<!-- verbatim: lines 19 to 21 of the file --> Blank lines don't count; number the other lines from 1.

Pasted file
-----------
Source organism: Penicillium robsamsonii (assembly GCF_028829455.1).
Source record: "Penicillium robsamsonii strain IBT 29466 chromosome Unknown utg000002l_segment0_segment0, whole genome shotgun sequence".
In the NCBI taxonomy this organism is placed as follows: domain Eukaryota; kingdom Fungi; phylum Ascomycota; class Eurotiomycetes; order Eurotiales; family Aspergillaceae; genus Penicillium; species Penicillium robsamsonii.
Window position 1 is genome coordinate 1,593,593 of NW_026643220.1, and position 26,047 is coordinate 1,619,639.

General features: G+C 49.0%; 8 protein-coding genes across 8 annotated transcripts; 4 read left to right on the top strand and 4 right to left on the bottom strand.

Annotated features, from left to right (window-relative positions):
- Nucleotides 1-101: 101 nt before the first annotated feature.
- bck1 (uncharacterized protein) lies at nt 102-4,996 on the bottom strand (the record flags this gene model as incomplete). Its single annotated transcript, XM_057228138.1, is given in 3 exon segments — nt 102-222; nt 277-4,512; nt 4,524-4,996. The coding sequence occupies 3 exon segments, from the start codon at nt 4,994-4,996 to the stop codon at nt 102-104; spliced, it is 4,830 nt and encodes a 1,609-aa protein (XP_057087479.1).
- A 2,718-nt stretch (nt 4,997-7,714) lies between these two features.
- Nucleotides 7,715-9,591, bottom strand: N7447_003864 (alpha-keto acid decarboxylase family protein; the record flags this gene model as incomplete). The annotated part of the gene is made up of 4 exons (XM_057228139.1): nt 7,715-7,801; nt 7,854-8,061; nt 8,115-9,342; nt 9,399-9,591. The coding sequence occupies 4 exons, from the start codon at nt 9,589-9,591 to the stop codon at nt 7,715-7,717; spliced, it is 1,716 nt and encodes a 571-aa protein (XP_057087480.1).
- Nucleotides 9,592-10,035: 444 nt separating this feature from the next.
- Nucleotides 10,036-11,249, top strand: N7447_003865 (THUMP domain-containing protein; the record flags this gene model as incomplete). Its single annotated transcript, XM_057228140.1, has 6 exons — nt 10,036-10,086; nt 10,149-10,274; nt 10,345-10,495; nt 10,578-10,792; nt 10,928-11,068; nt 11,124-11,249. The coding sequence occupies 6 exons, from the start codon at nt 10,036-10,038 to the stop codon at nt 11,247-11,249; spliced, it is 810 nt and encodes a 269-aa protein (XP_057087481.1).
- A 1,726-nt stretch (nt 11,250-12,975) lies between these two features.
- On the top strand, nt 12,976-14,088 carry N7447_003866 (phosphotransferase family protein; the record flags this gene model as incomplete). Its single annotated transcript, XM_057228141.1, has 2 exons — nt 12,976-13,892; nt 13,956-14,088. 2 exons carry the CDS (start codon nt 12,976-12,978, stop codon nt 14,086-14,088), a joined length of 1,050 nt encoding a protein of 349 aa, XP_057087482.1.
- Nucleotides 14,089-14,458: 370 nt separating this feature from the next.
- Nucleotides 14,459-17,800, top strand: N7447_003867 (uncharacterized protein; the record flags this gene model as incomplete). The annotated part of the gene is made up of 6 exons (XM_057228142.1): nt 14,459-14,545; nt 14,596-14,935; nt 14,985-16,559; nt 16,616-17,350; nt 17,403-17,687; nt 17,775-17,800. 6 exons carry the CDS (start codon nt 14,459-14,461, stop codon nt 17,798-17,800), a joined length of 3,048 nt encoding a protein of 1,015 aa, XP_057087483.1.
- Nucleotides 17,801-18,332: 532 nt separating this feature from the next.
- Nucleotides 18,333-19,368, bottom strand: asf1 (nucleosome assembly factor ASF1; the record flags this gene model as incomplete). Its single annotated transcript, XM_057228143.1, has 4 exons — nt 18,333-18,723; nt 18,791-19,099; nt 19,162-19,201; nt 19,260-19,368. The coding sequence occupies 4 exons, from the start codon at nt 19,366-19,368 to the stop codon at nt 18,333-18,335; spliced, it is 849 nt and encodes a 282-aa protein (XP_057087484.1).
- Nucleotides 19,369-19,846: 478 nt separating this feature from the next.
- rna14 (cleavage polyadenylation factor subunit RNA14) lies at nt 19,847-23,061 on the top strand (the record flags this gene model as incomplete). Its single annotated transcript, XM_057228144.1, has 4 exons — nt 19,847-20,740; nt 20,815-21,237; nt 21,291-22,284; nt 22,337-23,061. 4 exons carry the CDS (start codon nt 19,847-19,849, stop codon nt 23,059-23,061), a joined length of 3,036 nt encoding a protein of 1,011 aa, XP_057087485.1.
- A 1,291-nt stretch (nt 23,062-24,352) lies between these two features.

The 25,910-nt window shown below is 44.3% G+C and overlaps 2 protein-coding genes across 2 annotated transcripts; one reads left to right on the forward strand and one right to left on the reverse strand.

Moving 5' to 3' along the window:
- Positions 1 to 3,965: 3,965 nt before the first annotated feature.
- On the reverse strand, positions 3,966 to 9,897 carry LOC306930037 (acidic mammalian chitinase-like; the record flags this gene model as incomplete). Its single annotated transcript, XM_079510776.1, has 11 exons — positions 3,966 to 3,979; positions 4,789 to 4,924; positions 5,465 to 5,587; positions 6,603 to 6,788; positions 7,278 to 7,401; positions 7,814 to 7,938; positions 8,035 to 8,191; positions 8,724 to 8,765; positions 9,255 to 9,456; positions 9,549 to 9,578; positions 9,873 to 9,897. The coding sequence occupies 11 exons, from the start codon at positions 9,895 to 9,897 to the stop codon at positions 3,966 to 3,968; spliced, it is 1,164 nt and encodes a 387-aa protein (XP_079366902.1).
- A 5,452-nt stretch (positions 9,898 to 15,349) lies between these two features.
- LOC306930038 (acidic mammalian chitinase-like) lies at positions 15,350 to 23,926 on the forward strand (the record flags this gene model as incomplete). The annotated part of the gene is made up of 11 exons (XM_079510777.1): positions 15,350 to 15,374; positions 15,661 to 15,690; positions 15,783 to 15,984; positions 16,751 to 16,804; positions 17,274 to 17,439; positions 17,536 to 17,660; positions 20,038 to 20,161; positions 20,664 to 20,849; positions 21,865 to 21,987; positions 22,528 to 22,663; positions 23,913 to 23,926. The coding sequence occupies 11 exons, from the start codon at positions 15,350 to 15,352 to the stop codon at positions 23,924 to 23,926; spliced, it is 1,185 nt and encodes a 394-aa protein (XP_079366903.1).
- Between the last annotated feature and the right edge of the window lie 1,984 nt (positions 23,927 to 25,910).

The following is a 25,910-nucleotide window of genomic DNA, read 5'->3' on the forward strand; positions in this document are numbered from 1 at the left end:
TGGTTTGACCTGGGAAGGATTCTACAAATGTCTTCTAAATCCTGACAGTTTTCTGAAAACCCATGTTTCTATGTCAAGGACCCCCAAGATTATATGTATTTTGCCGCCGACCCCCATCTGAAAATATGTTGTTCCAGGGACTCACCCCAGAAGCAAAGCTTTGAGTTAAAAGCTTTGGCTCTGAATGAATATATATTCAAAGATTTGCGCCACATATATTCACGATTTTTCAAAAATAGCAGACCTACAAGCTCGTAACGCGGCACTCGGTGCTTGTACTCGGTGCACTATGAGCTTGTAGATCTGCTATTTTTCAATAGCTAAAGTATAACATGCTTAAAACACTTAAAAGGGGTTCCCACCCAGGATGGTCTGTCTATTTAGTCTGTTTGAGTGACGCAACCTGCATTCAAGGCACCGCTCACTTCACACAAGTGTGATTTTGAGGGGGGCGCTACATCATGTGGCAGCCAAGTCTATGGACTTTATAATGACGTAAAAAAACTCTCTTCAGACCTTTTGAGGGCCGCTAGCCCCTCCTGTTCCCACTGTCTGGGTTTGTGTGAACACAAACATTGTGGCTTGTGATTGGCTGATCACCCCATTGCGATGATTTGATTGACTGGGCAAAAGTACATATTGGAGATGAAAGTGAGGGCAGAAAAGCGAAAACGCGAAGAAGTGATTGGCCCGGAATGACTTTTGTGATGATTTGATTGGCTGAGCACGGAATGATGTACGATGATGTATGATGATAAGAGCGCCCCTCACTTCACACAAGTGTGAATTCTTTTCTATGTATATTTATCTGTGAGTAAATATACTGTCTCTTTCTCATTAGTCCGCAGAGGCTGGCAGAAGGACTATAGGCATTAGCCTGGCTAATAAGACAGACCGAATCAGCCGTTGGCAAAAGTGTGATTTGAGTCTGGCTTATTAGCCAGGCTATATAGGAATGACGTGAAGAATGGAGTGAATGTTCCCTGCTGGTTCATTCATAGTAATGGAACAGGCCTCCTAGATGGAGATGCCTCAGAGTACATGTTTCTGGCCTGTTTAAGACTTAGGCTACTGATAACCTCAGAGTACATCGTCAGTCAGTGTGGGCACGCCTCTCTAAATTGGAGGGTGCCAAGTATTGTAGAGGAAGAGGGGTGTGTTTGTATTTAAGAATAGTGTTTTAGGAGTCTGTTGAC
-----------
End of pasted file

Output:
- Nucleotides 19,369-19,846: 478 nt separating this feature from the next.
- rna14 (cleavage polyadenylation factor subunit RNA14) lies at nt 19,847-23,061 on the top strand (the record flags this gene model as incomplete). Its single annotated transcript, XM_057228144.1, has 4 exons — nt 19,847-20,740; nt 20,815-21,237; nt 21,291-22,284; nt 22,337-23,061. 4 exons carry the CDS (start codon nt 19,847-19,849, stop codon nt 23,059-23,061), a joined length of 3,036 nt encoding a protein of 1,011 aa, XP_057087485.1.
- A 1,291-nt stretch (nt 23,062-24,352) lies between these two features.